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While implementing schema.org markup for one of my cusomters online-shops I noticed a little difficulty. I think it's a missing option in the markup. Neighter offer nor aggregateOffer can handle this case correctly - although I think it is quite common.

  • One page for one product (let's say it's a body-lotion)
  • The body-lotion comes in 3 sizes, 100, 200 and 250ml
  • It basically has an internal productId (BL100, BL200 and BL250) for each size as well as a EAN (http://en.wikipedia.org/wiki/International_Article_Number_(EAN)) for each size.
  • How to buy: Go on the product page, chose your size, the price changes via javascript, click add to chart

Q: How can I markup ONE product with MULTIPLE sizes and MULTIPLE prices correctly?

Problems: http://schema.org/Product suggests only ONE productID which is wrong for me. If I add three offers (http://schema.org/Offer), search engines might think, the pricing is totally weird because the same product has three different offers.

http://schema.org/AggregateOffer doesn't seem right to me eighter.

Thanks for your help.

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2  
Another example is material or finish. For example the same faucet comes in, chrome, nickel, bronze, and gold plate, each with their own price. –  linuxdan Nov 6 '13 at 23:03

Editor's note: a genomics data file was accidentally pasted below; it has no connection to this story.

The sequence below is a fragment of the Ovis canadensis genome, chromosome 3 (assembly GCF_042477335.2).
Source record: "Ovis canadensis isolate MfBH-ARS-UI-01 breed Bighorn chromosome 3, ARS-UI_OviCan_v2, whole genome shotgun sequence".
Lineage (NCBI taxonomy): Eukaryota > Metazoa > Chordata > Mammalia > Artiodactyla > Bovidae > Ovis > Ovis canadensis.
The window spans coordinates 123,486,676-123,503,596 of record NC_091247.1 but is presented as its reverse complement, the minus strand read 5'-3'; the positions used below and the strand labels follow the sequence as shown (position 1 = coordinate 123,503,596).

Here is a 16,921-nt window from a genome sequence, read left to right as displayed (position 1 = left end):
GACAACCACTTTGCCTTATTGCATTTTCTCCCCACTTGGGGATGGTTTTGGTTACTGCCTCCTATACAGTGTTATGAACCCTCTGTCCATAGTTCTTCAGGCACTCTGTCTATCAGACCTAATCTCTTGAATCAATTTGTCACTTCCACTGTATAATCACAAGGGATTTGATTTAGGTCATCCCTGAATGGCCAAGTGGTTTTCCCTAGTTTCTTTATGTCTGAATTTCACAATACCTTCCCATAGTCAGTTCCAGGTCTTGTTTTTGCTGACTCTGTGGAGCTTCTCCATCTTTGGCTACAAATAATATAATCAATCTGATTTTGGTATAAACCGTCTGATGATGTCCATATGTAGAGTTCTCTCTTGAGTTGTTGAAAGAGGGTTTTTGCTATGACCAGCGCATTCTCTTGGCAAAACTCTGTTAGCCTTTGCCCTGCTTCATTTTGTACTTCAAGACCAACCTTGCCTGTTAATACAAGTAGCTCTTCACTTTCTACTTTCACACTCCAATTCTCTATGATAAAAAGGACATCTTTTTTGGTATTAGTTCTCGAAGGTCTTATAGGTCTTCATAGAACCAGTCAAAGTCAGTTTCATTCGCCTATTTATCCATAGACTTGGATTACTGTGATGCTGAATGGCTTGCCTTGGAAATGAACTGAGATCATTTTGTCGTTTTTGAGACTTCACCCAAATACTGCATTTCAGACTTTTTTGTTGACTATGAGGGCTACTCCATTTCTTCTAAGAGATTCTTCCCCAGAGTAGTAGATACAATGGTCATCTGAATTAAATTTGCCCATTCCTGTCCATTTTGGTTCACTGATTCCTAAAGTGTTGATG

4 Answers 4

This is what Google says to do: Use itemOffered The item being sold. Typically, this includes a nested Product, but it can also contain other item types or free text.

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Could you go more into detail? –  Fred Nov 17 '14 at 13:26

I think the correct way to mark up this particular scenario is by nesting several Offers inside of a single Product. To add additional information to each Offer, use an IndividualProduct. I'm not 100% sure, but this seems to work well in the Google Structured Data Testing Tool.

It looks like schema.org is still being updated with new ways to markup your products. The schema.org project pulled in a lot of structure from the Good Relations e-commerce product vocabulary. See E-commerce SEO Using Schema.org Just Got A Lot More Granular for more information about the new vocabulary items.

Say we want to list information about Sumatra coffee beans for sale on a website. We want to sell two different sizes (12 oz. and 16 oz.) with different prices for each. However, both product sizes should have the same images ('tis just a coffee bean) and name. The structure will look something like:

Product (name and image)
  aggregateRating
  Offer (price and priceCurrency)
    IndividualProduct (sku and weight)
  Offer (price and priceCurrency)
    IndividualProduct (sku and weight)

Copy and paste the following into Google's Structured Data Testing Tool to see how Google will interpret the HTML.

jsFiddle display

<article class="product" itemscope itemtype="http://schema.org/Product">
  <div class="images">
    <a href="images/product.jpg">
      <img alt="Sumatra Coffee Beans" itemprop="image" src="images/product.jpg">
    </a>
  </div>
  <div class="content">
    <header>
      <h1 itemprop="name">Sumatra Coffee Beans</h1>
    </header>
    <div class="code">
      <span class="label">Item Number:</span>
      <span itemprop="productID">sumatra-coffee</span>
    </div>
    <div class="reviews" itemprop="aggregateRating" itemscope itemtype="http://schema.org/AggregateRating">
      <div class="details">